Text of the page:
It was only later in my high school/Multimedia technician course that I heard the term “typography”. In one of the design classes, I was lucky enough to have a teacher who introduced us to this fascinating universe and I fell hard for it. After the “type bug” bit me, there was no coming back! I was hooked — exploring different font options, drawing letters out of my handwriting or by copying typefaces, all the while learning the basics of graphic design. It wasn’t until much later at university that I learned about type history, fell in love with calligraphy, discovered type design, and finally put a name to what I had been “doodling”: lettering.
Tell us about Pitaya Italic.
A couple of years into my letter arts studies, I would often write or draw words in my sketchbook and ask myself: “Could I make a typeface out of this?”. In 2017, when I could finally take the Type Design elective at university, I had the perfect excuse to see if I could make it happen.
Pitaya Italic is a display typeface born from my take on a calligraphic italic, but with — quite literally — a twist. Its structure is loosely based on the classic Italian Chancery from the Renaissance, but overall it is heavily influenced by the virtuous work of more contemporary master calligraphers such as John Stevens, Julian Waters, and Christopher Haanes.
Ever since learning about pen manipulation (pen twists and pressure) in calligraphy, I’ve been fascinated with the finesse in the forms and the active quality of the strokes in calligraphic masterpieces. I remember going through sheets and sheets of paper trying to figure out how to achieve that, not just through technique and muscle memory, but also by understanding and internalizing the quality of these forms in my mind’s eye. Lettering provided me with liberties when exploring and harmonizing the twists and loops of Pitaya, some of which don’t follow standard calligraphic movements or angles. It was a vital step between calligraphy and type design so I could ensure the letterforms work together as a system.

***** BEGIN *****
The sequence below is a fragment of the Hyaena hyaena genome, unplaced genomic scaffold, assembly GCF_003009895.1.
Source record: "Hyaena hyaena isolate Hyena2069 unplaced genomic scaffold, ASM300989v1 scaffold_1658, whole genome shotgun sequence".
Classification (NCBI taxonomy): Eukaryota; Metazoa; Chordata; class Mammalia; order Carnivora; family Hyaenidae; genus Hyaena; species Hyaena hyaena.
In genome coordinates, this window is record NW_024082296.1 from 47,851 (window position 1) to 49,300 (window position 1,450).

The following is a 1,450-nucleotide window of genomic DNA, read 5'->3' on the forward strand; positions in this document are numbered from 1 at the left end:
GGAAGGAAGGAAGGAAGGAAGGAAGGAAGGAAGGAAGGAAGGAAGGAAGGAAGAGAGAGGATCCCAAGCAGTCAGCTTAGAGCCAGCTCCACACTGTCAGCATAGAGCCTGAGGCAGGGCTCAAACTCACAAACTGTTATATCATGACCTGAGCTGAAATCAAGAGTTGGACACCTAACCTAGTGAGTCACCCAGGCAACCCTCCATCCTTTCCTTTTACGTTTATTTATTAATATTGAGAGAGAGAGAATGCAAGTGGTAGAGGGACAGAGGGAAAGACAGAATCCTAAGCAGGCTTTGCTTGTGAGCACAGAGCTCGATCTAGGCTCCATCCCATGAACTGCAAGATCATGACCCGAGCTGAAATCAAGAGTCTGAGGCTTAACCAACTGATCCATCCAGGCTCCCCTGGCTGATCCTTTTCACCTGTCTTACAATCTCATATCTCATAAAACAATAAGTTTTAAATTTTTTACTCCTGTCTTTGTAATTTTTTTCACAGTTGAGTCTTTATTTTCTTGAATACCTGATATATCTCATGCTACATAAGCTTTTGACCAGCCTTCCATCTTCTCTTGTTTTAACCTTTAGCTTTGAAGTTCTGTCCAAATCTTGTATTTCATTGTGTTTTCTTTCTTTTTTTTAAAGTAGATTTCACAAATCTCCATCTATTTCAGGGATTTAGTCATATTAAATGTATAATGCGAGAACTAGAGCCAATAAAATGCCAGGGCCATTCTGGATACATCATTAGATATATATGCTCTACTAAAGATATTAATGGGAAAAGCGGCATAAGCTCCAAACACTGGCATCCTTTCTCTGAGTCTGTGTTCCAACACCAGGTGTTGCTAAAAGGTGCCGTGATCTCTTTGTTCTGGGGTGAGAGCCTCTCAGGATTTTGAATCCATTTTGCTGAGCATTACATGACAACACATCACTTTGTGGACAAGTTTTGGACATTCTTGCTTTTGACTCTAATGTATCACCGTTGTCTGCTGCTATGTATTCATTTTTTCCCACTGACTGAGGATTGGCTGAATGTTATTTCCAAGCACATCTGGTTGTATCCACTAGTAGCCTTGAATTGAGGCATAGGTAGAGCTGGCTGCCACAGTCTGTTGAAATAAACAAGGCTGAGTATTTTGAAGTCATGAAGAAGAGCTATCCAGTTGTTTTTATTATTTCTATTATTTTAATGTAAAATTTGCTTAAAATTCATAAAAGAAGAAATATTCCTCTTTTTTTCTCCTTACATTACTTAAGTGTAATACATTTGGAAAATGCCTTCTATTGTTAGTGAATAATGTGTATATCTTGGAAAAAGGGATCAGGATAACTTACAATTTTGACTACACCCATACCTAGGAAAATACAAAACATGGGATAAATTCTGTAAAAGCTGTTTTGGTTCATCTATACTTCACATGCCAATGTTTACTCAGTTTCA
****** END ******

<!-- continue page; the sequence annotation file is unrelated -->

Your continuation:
Pitaya was my first typeface project, conceived during an intense 3 months. I was already really happy to have made that into reality while learning how to work with a font editor, but I was beyond surprised that in 2018, Pitaya was selected for the 8th Biennial of Tipos Latinos in the “New Talent” category. This gave me a major confidence boost that I was on the right track and that type design could be a real possibility for my future.
Pitaya Italic was a solidification of my studies and investigations in letterforms up until that moment, in the form of a typeface. Perhaps Pitaya Roman (which I am now slowly working on, while revisiting the italic) will become the same, but with a couple more years and experiences added under the belt. Let’s see what will come out of this new mix!